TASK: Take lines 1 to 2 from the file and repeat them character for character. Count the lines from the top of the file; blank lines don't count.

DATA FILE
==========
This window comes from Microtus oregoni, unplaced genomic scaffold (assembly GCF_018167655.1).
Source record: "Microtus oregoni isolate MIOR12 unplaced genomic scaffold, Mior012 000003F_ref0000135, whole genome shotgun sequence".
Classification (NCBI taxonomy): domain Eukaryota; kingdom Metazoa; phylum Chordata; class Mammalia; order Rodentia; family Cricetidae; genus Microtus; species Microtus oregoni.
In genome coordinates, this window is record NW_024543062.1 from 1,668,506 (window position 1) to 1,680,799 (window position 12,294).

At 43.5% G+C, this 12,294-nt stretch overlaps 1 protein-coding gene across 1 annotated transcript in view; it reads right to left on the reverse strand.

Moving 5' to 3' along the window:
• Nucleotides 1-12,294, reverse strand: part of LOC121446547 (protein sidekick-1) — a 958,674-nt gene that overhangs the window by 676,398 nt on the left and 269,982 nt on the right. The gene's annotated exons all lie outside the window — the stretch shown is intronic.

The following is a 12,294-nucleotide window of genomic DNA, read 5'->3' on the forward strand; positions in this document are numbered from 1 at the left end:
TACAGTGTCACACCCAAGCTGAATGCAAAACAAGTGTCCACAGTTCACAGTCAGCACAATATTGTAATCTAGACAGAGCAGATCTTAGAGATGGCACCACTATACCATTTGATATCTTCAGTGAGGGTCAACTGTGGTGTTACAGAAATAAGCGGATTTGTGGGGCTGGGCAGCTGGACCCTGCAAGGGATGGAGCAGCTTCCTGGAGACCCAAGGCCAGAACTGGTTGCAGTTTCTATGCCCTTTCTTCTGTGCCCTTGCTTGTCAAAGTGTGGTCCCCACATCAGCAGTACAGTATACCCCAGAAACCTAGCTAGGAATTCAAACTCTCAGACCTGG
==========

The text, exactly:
This window comes from Microtus oregoni, unplaced genomic scaffold (assembly GCF_018167655.1).
Source record: "Microtus oregoni isolate MIOR12 unplaced genomic scaffold, Mior012 000003F_ref0000135, whole genome shotgun sequence".